Even more annoying to some is the fact that the press picked up and overhyped the news, as is quite common in similar circumstances. I personally do not mind, as I belong to the minority who considers this in general a good thing in almost all cases, as it gives some visibility to particle physics and a chance to make our science more understandable to the general public, whatever the claim that is made and however true or fake it is. However, at some point we need to clean up the mess and sweep the floor of all the useless paper clips. We will have to wait for 2016 data to do that, unfortunately, as there is no way to convince the enthusiasts that this is no different from all the other spurious signals that ATLAS and CMS have seen in the past.
Maybe what I can do here is to just remind you of one similar anomaly that got people very excited but went away in 2015 data. That is of course the diboson bump that was seen by ATLAS and CMS at 1.8-2 TeV. It was an over-3-sigma observation by ATLAS, and a 2-sigmaish thing in CMS. The experiments cannot see anything similar in their higher-energy data - granted, the studied luminosity is only a fifth of the 2012 one, but the energy is over 60% higher so any massive object should show up more frequently now, as shown by the graph below.
What is shown is the enhancement in production rate of a massive object as one goes from 8 to 13 TeV in the center of mass. The different curves refer to the different production mechanisms, i.e. whether the thing is produced by gluons or quarks.
So, the enhancement factor for a 2 TeV object should make up for the smaller dataset; as nothing is seen in the new data, the hope that the 2 TEV thing is real has dimmed quite considerably. Nowadays nobody is excited by it any more, as everybody is more interested in the new kid in town, of course. Watch how theorists around the world have left every other thing they were working on hanging, to concentrate on providing an interpretation of the 750 GeV fluctuation: the graph is from Nature.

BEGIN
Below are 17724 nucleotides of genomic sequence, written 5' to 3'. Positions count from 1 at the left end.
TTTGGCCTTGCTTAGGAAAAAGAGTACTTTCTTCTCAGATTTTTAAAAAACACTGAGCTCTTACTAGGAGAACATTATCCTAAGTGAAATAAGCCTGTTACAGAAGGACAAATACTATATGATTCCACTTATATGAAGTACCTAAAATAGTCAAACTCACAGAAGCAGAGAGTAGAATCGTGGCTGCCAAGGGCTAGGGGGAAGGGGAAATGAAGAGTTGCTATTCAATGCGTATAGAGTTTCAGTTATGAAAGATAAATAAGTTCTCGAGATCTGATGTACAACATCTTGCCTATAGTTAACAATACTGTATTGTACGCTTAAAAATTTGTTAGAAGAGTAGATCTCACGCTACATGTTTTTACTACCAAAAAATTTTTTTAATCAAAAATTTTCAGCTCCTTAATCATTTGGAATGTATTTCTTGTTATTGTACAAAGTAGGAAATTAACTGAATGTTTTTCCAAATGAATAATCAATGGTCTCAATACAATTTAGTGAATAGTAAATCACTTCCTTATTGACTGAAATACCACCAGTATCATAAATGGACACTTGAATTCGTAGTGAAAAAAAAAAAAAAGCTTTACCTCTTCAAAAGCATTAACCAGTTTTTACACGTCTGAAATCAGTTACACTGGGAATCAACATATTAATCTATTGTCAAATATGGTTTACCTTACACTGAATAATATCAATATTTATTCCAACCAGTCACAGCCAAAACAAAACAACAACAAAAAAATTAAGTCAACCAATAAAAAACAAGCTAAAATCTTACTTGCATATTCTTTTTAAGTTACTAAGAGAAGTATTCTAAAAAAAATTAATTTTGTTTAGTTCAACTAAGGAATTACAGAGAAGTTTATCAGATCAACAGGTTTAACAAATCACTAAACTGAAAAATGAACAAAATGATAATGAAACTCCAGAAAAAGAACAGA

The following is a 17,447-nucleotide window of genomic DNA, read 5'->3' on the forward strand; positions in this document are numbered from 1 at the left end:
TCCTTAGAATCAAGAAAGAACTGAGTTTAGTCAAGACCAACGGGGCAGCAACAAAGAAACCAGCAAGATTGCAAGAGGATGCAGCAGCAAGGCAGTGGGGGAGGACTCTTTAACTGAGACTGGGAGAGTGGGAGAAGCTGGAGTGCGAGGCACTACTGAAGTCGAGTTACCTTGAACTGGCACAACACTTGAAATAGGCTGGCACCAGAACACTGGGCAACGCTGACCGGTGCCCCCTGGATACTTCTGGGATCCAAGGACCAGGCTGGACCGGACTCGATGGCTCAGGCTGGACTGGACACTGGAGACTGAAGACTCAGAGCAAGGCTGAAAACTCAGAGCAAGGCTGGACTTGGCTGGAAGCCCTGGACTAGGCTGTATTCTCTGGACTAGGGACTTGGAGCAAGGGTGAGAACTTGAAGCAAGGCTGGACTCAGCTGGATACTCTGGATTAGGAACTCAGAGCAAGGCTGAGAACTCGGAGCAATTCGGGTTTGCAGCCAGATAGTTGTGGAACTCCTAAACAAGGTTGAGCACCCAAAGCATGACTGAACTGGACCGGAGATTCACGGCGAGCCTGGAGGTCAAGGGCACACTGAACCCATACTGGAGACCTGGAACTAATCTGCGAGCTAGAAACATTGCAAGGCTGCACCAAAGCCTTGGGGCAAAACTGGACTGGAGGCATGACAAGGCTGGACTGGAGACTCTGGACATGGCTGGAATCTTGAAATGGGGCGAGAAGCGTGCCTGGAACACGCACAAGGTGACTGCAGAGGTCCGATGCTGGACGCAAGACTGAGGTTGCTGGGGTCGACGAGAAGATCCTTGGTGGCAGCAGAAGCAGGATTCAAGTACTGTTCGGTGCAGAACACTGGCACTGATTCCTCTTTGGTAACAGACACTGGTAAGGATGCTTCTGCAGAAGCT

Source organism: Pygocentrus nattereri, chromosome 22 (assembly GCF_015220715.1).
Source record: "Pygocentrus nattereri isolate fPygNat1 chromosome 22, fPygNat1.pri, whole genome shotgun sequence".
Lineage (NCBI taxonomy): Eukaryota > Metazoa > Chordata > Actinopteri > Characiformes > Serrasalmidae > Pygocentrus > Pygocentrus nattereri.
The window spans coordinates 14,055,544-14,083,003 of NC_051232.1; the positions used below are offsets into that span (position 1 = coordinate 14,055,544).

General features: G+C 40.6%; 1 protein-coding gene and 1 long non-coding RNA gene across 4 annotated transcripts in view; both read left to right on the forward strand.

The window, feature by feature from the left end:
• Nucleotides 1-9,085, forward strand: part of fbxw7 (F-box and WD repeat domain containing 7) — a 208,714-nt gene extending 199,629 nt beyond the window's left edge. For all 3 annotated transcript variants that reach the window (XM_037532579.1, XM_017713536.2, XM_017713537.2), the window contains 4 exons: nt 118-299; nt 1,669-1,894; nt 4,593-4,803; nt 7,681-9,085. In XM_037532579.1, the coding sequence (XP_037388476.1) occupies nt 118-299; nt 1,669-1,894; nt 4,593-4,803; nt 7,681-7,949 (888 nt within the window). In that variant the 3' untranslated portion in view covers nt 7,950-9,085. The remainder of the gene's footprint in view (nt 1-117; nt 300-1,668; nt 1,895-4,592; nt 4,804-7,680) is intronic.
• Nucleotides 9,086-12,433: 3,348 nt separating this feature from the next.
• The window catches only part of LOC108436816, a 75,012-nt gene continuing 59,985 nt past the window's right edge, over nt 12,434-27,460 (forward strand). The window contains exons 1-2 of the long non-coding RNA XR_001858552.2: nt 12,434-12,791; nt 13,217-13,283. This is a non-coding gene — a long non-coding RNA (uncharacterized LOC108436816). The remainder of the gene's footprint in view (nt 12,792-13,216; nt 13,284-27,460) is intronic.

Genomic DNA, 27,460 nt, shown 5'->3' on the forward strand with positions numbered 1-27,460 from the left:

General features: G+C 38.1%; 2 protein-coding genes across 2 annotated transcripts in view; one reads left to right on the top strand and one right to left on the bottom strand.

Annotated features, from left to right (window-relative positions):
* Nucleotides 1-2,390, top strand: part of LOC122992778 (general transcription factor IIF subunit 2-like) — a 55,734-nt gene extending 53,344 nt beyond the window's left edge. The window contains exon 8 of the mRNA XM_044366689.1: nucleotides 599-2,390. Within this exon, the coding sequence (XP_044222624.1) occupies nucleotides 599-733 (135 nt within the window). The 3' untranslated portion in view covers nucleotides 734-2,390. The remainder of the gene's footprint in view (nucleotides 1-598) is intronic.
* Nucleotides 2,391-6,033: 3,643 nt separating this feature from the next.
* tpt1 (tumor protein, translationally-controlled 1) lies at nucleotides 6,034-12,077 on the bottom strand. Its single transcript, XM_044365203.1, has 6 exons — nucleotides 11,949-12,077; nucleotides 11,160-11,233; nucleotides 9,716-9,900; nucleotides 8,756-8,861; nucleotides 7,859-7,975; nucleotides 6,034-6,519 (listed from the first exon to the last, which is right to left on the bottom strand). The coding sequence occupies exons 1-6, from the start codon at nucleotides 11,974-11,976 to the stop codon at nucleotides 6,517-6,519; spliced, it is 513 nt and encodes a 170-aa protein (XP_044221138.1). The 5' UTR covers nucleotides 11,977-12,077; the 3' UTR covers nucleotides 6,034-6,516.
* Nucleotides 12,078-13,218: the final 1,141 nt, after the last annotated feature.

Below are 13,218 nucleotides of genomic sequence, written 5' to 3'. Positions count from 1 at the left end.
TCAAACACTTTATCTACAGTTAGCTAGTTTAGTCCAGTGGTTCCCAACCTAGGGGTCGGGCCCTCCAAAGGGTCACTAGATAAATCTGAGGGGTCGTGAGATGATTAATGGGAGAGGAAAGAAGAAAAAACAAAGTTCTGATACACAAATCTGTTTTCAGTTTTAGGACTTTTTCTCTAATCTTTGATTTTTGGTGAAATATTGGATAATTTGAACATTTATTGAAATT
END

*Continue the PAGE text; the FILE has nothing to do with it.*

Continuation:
The new particle can be almost anything. You name it, we have a mechanism for it. Here is a short list of what it can be: Two higgs doublets, Seesaw vectorlike fermions, Closed strings, Neutrino-catalyzed, Indirect signature of DM, Colorful resonances, Resonant sneutrino, SU(5) GUT, Inert scalar multiplet, Trinification, Dark left-right model, Vector leptoquarks, D3-brane, Deflected-anomaly SUSY breaking, Radion candidate, Squarkonium-Diquarkonium, R-parity violating SUSY, Gravitons in multi-warped scenario. And the list continues to thicken on a daily basis.
Once one skims the 100+ papers produced in the past two weeks, one understands that it is simpler to list what the thing cannot be. Here is my interpretation:
1) It cannot be the Lochness monster. As shown below, the well-known beast has a characteristic three-bump structure which is not replicated by the experimental data.
2) It cannot be Mickey Mouse either, as Mickey has a clear non-Gaussian tail which experiments have not even tried to fit, due to numerical approximations of the discontinuity.
I do not blame the theorists - after all, it is their Christmas they decided to spoil. But I am rather appalled by observing that Twitter polls show that 65% of the participants believe the diphoton bump is a real new particle. I wish people knew better. Do you ?